Blep. Blop blop. Squee. Noises coming from your pipes that you’re suddenly attuned to, after spending weeks alone with them. You’re so lonely that going into deep conversation with your soft toys doesn’t seem so kooky anymore, and hearing your neighbor screaming “The matrix is resetting!” down the stairway is almost comforting.
The guy across the street smokes a joint at 2 p.m. every day, and you wonder why you give a shit.
As the coronavirus pandemic upends the very fabric of our existence, shutting down human interaction in one fell swoop, sanities unravel. Being confined in a tiny New York apartment, where the walls are so low there isn’t enough space to crawl up them, and realizing that butt-shaped indent on your sofa is never going away, can drive anyone stir-crazy in a snap.
This notion of isolation – being trapped in a limited space or emptiness, alone or in a group, while something sinister lurks around and is getting ready to rip you to pieces – is petrifying and has been the driving terror element in many horror movies. Immersing oneself in their plots and underlying psychological themes, as a lens to further understand what we are going through today, reveals many insights and parallels.
A poignant example is how Stephen King was inspired to write The Shining after spending a fitful night as the only guest of a hotel, where he dreamed of his son screaming and running down the long, empty corridors. King had the main character, Jack Torrance, drowning in desolation as he, his wife and kid holed up in an unoccupied mountain hotel in Colorado.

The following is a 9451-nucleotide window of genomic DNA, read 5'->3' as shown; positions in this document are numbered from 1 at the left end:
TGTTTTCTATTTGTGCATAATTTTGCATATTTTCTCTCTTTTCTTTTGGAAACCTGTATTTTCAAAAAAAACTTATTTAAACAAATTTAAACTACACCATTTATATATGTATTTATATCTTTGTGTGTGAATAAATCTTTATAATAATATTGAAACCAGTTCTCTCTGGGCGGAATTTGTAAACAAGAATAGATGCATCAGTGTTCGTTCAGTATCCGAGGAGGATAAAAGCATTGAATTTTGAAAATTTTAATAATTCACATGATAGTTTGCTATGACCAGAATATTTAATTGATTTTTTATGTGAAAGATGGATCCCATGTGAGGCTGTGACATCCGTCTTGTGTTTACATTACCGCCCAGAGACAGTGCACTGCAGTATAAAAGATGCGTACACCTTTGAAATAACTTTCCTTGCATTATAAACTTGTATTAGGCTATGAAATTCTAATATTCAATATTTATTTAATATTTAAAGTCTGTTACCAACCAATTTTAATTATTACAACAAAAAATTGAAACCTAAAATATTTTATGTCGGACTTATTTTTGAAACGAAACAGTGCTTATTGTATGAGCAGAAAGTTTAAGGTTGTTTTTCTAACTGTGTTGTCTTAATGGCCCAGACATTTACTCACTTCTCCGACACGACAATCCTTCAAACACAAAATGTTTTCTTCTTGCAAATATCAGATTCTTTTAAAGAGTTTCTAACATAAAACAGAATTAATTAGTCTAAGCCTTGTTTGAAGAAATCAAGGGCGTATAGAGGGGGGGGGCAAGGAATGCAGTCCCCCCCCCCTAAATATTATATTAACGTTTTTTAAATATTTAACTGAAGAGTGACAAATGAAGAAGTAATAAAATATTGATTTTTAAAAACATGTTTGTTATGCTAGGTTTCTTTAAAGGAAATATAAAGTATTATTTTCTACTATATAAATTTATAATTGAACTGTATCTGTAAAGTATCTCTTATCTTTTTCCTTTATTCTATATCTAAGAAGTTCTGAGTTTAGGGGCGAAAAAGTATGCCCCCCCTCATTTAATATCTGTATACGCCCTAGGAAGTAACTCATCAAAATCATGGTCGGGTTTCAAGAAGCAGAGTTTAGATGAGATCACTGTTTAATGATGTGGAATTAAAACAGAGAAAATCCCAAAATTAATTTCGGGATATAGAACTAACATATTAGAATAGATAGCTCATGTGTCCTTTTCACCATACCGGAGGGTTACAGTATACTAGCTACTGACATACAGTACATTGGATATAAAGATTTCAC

In the 1980 movie, Jack (played by Jack Nicholson) slid off the deep end, and one wonders if seeing ghostly bartenders and the desire to kill his family came from the haunted influence of the hotel or the sheer grimness of being in solitude without anyone around for miles.
Seeing a perfectly sane man slowly lose it, typing an endless stream of “all work and no play makes Jack a dull boy”, paints a dire image of our (possible) future. And parents beware: it wasn’t just Nicholson’s character who descended into the madness. The kid starts seeing little girls covered in blood, and writes “redrum” (murder, backwards) on mirrors.